Finally getting a chance to go through images from the elephant safari I went on in Nepal. I’ve always been interested in elephants, so getting to ride one and feed them bananas was a lifetime highlight for me. I’ll be posting more of them soon, but this one caught my attention as I went through them.
I had a 20 hour layover in Singapore on my way home from Nepal and was lucky enough to have a contact willing to take me on a tour of the city. The highlight of the tour was Supertree Grove in Marina Bay. These trees vary in height with the tallest ones standing at 50 meters. At night they come alive with lights that change colors while pulsing to a music track. It is very impressive.
I apologize for the shaky video – I was literally walking back to my hotel to grab my bags and catch a ride to dinner and the airport. The flight home includes a 20 hour layover in Singapore, so I am doing a photowalk with some members of The Photographic Society of NUS. Really looking forward to it.
Harti the Rickshaw driver. As drove/rode me to my meeting, he honked a horn multiple times – as all vehicles do – only his was made out of a sprite bottle with a plastic horn taped to it. Sound great and was very practical use of easy to find items. I love thrifty people. Thamel, Kathmandu, Nepali
You can see the bottle above his right arm under the flower.
Nearing the end of my journey here in Nepal and taking a Rickshaw out to photograph and make my meeting.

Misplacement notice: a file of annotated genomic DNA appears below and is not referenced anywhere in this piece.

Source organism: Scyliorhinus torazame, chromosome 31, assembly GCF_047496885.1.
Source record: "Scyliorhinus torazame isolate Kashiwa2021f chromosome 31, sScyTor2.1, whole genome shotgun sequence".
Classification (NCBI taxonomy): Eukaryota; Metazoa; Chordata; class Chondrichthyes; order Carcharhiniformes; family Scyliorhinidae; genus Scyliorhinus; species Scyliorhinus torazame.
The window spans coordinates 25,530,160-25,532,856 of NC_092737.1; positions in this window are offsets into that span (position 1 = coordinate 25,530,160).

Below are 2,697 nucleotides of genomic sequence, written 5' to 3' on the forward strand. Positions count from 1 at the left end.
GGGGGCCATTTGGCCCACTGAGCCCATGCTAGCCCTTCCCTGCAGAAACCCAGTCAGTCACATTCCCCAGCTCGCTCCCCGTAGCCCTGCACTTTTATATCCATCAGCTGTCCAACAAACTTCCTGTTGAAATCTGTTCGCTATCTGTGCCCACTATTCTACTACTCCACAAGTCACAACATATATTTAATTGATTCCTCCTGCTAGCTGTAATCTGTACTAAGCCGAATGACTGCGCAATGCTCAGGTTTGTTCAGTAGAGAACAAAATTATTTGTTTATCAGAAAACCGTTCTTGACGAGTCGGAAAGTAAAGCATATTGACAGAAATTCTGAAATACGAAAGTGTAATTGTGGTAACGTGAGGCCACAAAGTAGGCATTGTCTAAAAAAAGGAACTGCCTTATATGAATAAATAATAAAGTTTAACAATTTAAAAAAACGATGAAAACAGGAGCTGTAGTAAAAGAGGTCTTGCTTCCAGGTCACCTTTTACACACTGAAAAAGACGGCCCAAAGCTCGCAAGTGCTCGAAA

A photograph of the photographer shooting a photograph of me, a photographer. We had to get passport photos in order to purchase local SIM cards for our phones. Shyam’s studio was better equipped and took better photos than we would’ve got from Walgreens. He then let me shoot a portrait of him – he even slipped his wireless trigger onto my Fuji X-Pro1 so I could fire his strobes for the shot.
While he worked on filling out the paperwork and setting up our SIM cards, his little daughter kept coming in and out of the half door he had created to get from his studio to his front desk area. She was shy, but slowly warmed up to us and started playing “peek-a-boo” from behind the desk.
My goal is to get a small thumb drive and take him the files later in the week when we return to Kathmandu. Even these little moments with people can be special if we make the effort to be interested and engage in their lives.
— at Kathmandu, Nepal
Getting my gear in order for a work trip to Nepal next week.
Life is not easy for Maasai women in Kenya. While the men tend to their herd of animals, the women care for the children, cook meals, and build the homes they live in. For Susan, the last three years have been even more difficult after her husband passed away. I met Susan in Kimana, Kenya while the Operation Blessing team was doing surveys of the families in the community who benefit from their school and agriculture program. After hearing her story, I spent two days with her family learning more and about their life and the impact of Operation Blessing’s work on their family. Susan and her children were a real joy to be around and we shared a lot of laughs and great moments together. This video shares a little bit of her story and some of the difficulties they face and are beginning to overcome.
You can also see what their life is like through the eyes of her daughter, Naresiah, in my previous post.
Click here to watch it.